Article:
This chapter is about line drawing – and erasing. The focus is ostensibly the line that separates two different ways of acquiring property: by descent or by purchase. But a graphic Table of Descents shows that Blackstone is also interested in lines that connect things. Staring at this map of property’s passage across generations, it struck me that the common law system of property rights both defies and mimics mortality.
If you think about it, it makes sense that there would have to be some kind of extinction of the hereditary line. As a structure built to triumph over death, property has to go on after an owner dies. But only something convincingly lifelike can defeat death, and death is part of life, so to make inheritance a convincing meta-life, there has to be a risk of meta-death: “The law of escheats is founded upon this single principle, that the blood of the person last seised in fee simple is, by some means or other, utterly extinct and gone.” Bk II, 245.
Sitting with my mother in the weeks before she died, I had the impression that she was making an effort to stay connected, even as she lost her connection to the past that had for so long sustained her. It was the first time in all the years of her dementia that she ceased to talk about New Orleans, where she was born and grew up, and she seemed no longer to remember the house on Oak Street where so often in the past decade she was convinced she still lived. In a strange way she became more present just as she began to disappear. I realized that she had begun to catalog the things she saw. First it was couched as commentary: “That’s a really nice picture,” “I like that dress you are wearing,” “the clouds are beautiful.” Then gradually the evaluation fell away, and she would just name things –“trees,”or, more often, colors –“blue” “white.” And then she stopped. You could almost hear the guy wires let go, like that weird stage direction at the end of Chekhov’s Cherry Orchard (a play, incidentally, about the fate of family property): “A distant sound is heard from the sky, as it were, the sound of a snapping string mournfully dying away.”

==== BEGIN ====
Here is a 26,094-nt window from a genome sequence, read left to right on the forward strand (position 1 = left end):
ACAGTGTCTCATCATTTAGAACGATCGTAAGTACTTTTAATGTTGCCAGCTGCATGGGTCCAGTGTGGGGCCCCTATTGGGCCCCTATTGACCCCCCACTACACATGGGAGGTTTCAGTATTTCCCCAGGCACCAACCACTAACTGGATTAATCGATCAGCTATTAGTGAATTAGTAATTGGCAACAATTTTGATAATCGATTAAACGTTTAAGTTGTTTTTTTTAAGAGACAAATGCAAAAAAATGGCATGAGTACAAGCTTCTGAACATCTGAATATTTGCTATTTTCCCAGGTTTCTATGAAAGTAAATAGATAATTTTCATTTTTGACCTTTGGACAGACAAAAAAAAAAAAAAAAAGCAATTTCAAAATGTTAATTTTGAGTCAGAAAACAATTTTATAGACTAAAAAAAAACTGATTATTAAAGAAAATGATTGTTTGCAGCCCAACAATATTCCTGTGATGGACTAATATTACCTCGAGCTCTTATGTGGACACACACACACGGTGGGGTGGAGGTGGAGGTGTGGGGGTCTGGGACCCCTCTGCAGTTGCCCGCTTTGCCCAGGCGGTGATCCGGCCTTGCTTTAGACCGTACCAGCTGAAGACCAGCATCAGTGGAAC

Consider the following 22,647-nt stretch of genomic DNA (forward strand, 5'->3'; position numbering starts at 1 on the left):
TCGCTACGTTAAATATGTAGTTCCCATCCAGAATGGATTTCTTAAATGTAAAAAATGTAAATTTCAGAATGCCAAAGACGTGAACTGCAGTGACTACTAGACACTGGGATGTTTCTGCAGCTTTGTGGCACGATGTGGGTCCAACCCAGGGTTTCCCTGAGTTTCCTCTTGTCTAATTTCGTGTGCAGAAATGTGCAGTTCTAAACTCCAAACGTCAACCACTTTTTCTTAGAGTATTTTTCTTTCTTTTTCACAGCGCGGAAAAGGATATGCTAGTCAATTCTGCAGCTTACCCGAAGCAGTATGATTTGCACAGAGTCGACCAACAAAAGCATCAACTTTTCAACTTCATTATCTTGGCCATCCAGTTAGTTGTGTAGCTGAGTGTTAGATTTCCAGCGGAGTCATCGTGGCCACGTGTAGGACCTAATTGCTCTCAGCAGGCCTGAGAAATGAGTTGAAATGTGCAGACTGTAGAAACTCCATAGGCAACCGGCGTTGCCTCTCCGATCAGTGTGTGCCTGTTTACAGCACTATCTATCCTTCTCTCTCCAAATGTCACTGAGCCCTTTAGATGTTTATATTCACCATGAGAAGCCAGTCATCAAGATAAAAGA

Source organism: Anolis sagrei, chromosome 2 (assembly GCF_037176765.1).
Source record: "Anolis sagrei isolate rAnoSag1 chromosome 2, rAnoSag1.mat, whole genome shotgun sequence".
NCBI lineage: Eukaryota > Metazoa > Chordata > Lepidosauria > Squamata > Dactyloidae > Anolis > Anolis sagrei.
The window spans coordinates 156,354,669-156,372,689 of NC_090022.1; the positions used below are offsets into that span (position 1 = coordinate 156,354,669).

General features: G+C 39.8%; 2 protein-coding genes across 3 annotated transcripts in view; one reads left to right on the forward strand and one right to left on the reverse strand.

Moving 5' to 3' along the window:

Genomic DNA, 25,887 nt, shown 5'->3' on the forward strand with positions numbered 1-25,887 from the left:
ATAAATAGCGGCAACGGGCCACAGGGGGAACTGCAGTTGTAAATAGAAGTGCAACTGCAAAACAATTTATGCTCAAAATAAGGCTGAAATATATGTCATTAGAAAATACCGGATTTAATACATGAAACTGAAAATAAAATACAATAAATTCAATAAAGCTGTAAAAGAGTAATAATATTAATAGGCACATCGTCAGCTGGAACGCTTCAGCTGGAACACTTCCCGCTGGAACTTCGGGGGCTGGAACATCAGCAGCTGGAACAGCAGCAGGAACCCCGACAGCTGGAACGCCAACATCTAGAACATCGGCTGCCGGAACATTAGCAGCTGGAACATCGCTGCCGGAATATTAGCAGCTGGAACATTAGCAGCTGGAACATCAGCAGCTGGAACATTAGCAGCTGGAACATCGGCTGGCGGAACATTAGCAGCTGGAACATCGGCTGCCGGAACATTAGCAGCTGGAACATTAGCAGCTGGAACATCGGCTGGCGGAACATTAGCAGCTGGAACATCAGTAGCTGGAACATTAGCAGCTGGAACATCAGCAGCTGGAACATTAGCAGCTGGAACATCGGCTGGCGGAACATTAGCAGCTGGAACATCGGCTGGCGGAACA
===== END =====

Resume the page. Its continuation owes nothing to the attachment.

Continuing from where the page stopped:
The family line, the blood line. What is line-like about family life, anyway, that chaos, that crowded (or deserted) space where people come and go and mix it up together? The family porridge, the family cistern, the restless nightmare bed, the old blood bucket.
Is there anything more hopeful than a straight line, more redolent of a desire to straighten out this mess once and for all and get on with it for God’s sake? The optimism of it. Blackstone is the great organizer of common law confusion, but he never fully capitulates to this drive for linear abstraction. On his Table of Descents, ancestors and descendants connect with lines shaded to look three dimensional, like ropes, maybe, or pipes the blood flows through. They zig-zag across the pages like Seussian plumbing or those plastic tubes my daughter used to use to make a sort of roller coaster for the marbles she sent clattering down the track, spinning plastic tumblers and flipping levers as they went. The table’s marriage bonds literally pale by comparison. At various points on the bloodline infrastructure, a circle-wife and square-husband are joined horizontally by dashed lines so slender and faint they look made to be undone, like the basting stitches you rip out of a new suit’s pockets the first time that you wear it.